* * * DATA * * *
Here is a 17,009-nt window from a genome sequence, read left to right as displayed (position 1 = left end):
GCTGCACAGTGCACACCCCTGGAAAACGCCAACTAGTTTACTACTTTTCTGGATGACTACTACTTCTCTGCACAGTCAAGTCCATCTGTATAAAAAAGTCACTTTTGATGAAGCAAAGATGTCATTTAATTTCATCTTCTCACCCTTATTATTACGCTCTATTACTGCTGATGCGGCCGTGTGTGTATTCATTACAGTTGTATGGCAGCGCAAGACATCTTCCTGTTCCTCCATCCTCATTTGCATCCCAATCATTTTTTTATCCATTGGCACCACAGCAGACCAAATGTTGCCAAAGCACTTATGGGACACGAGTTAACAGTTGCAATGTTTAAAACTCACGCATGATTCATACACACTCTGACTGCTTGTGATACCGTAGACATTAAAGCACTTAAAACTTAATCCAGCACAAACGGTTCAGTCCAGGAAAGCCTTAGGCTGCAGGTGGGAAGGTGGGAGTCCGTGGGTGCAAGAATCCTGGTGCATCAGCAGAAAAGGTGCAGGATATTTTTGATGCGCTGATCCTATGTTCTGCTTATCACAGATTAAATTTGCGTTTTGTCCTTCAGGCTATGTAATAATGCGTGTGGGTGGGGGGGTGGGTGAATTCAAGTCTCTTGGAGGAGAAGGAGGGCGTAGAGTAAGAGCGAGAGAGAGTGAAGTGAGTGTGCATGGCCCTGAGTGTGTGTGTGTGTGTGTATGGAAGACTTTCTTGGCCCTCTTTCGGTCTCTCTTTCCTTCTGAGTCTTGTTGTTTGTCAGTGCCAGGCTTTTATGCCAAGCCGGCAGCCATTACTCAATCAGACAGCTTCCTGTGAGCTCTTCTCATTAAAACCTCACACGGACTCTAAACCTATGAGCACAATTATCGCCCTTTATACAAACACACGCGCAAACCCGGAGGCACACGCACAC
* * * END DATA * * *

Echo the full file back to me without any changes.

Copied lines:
Here is a 17,009-nt window from a genome sequence, read left to right as displayed (position 1 = left end):
GCTGCACAGTGCACACCCCTGGAAAACGCCAACTAGTTTACTACTTTTCTGGATGACTACTACTTCTCTGCACAGTCAAGTCCATCTGTATAAAAAAGTCACTTTTGATGAAGCAAAGATGTCATTTAATTTCATCTTCTCACCCTTATTATTACGCTCTATTACTGCTGATGCGGCCGTGTGTGTATTCATTACAGTTGTATGGCAGCGCAAGACATCTTCCTGTTCCTCCATCCTCATTTGCATCCCAATCATTTTTTTATCCATTGGCACCACAGCAGACCAAATGTTGCCAAAGCACTTATGGGACACGAGTTAACAGTTGCAATGTTTAAAACTCACGCATGATTCATACACACTCTGACTGCTTGTGATACCGTAGACATTAAAGCACTTAAAACTTAATCCAGCACAAACGGTTCAGTCCAGGAAAGCCTTAGGCTGCAGGTGGGAAGGTGGGAGTCCGTGGGTGCAAGAATCCTGGTGCATCAGCAGAAAAGGTGCAGGATATTTTTGATGCGCTGATCCTATGTTCTGCTTATCACAGATTAAATTTGCGTTTTGTCCTTCAGGCTATGTAATAATGCGTGTGGGTGGGGGGGTGGGTGAATTCAAGTCTCTTGGAGGAGAAGGAGGGCGTAGAGTAAGAGCGAGAGAGAGTGAAGTGAGTGTGCATGGCCCTGAGTGTGTGTGTGTGTGTGTATGGAAGACTTTCTTGGCCCTCTTTCGGTCTCTCTTTCCTTCTGAGTCTTGTTGTTTGTCAGTGCCAGGCTTTTATGCCAAGCCGGCAGCCATTACTCAATCAGACAGCTTCCTGTGAGCTCTTCTCATTAAAACCTCACACGGACTCTAAACCTATGAGCACAATTATCGCCCTTTATACAAACACACGCGCAAACCCGGAGGCACACGCACAC